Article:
With respect to implementation, we are getting to the point of completing implementation of the key pillars of the reform programme. When we started to implement the roadmap, we took a two-prong approach as the president announced in his speech. First, we said let us do as much as possible to recover capacity at the power plants that are installed but not working, let us fix them. Based on that, we would have been able to recover more than 1,000MW within the short period. We also said let’s aggressively pursue fixing the transmission network, so that as we continue to improve power we would be able to take the electricity to the needed destinations, which would translate to an investment on improved distribution network in the short term. The next step was to create the institutional framework that will ensure reliability and sustainability and those institutions would be there to ensure that we are able to purchase power and provide guarantees that would pave the way to transition from public management to private sector management – the privatisation programme is part of that, with transparency in view. Therefore it is not something that you could go and do in the backroom and come out and finish instantly. It was a step-by-step process that required carrying the public and the international community along in the completion process.
Don’t you think the priority would have been to maintain the existing level of power supply by fixing the old plants, the fragile infrastructure of the existing plants under your rehabilitation exercise, and then proceed to the bigger project that takes us to increased output and privatisation?
That’s actually what I said. We are taking a two-pronged approach – the first is involves quick recovery of installed capacities, but we should not forget what actually it takes to undertake recovery. It means the fresh installation of 1MW of power, which costs $1 million. That means that if you are going to build a brand new 1,000MW station, it will cost you $1 billion. However, we don’t have such resources now. I will give you a simple example: the recovery of one unit of Afam provides 138MW, at a whopping costs N6.9 billion but that is just 138MW. You will find some others that cost more, so the money isn’t just there floating for us to do the massive recovery that is needed to turn the sector around. That is why the privatisation of the sector is essential. As such, the first thing that made sense was to a do a quick fix and right now this approach has yielded 1,000MW extra, with an additional 1000MW expected this year which should bring total available capacity to 5,400MW. If we had been consistent with this type of aggressive approach, we won’t be having the problem we are having now. Then again, Nigeria is a country of 167 million people so even when we recover 2,000MW that will be insignificant. So for this year, we are going to rely on the quick recovery approach and the coming on stream of the National Integrated Power Projects (NIPPs) that was started sometime ago and stopped in 2007 for almost two-and-half years and then restarted by this administration with a fast-track philosophy. We are aggressively pursuing the completion of these plants and we will be able to get a number of them on stream this year.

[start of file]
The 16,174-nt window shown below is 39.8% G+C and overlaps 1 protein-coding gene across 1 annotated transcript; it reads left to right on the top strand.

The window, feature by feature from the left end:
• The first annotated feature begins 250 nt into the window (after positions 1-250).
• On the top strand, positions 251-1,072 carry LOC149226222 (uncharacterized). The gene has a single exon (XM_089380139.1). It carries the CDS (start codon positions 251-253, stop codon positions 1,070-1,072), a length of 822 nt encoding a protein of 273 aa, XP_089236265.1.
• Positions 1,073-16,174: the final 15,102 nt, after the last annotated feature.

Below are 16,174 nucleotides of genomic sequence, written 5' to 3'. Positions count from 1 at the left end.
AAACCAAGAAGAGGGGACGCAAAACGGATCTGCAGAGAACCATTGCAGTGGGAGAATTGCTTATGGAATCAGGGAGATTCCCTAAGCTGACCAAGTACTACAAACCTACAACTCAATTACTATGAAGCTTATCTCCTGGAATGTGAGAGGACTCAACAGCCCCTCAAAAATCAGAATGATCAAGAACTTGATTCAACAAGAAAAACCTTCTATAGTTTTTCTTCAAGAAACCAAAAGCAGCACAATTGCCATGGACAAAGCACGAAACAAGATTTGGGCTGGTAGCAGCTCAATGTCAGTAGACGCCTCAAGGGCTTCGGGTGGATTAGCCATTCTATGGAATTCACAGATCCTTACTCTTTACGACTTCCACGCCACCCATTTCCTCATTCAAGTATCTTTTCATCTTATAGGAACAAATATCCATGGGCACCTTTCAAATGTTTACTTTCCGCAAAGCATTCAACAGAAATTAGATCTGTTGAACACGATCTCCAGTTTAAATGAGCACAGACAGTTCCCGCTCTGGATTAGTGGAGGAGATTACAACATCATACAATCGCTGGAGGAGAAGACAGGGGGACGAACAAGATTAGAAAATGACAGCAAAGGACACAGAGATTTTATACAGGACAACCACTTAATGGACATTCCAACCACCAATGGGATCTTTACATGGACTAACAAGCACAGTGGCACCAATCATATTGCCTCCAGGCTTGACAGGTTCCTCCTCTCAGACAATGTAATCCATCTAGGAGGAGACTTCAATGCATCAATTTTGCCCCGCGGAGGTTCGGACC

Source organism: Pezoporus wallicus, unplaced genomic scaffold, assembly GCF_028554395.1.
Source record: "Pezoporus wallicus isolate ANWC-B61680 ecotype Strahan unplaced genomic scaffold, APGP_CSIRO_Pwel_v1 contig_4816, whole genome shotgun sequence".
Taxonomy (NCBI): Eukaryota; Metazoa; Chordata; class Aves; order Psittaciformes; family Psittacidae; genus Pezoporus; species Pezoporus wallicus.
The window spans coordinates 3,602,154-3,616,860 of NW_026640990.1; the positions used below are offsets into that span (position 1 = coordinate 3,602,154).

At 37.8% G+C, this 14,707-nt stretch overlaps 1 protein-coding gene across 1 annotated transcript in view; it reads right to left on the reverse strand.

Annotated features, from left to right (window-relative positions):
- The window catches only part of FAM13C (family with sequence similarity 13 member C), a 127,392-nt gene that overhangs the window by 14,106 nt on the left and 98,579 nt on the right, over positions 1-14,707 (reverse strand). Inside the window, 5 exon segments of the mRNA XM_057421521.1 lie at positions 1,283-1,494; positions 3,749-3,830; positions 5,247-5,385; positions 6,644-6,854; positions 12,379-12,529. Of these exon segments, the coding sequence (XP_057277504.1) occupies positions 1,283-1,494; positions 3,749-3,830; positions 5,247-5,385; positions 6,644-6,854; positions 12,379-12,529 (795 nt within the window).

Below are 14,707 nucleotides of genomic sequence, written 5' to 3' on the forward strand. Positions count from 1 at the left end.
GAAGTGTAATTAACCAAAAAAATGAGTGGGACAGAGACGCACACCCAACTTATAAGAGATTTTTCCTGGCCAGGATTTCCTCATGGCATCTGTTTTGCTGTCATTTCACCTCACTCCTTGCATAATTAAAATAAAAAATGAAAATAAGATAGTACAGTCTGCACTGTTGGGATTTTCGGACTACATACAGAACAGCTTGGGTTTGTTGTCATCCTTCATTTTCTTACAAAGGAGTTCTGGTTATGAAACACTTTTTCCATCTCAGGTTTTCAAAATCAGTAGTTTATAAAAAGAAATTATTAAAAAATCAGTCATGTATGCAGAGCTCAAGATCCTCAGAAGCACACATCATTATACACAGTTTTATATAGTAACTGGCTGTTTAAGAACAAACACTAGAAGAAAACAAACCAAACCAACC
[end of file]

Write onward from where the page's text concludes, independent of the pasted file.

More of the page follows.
So what are the main challenges you anticipate in wheeling out the extra capacity expected to come on stream?
Actually, our problem is going to be the scarcity of gas. We have a problem there. If you give me gas today, I will give you an additional 1,500MW because we have the stations ready to take the fuel but we don’t have the gas. Just two days ago, Utorogu Gas Plant was shut down for repairs, and what we have lost because of that is over 390MW. So the problem of power supply in the recent past has been lack of coordination; we have not coordinated in such a way that we have enough gas for electricity production. There is also the problem of transmission infrastructure, but we are handling the transmission part. However, gas is going to continue to be a major challenge unless something is done, the same thing that we have done in power needs to be done in gas for us to have adequacy.
What is the problem with having gas, it is not that it is not available, so what is the problem?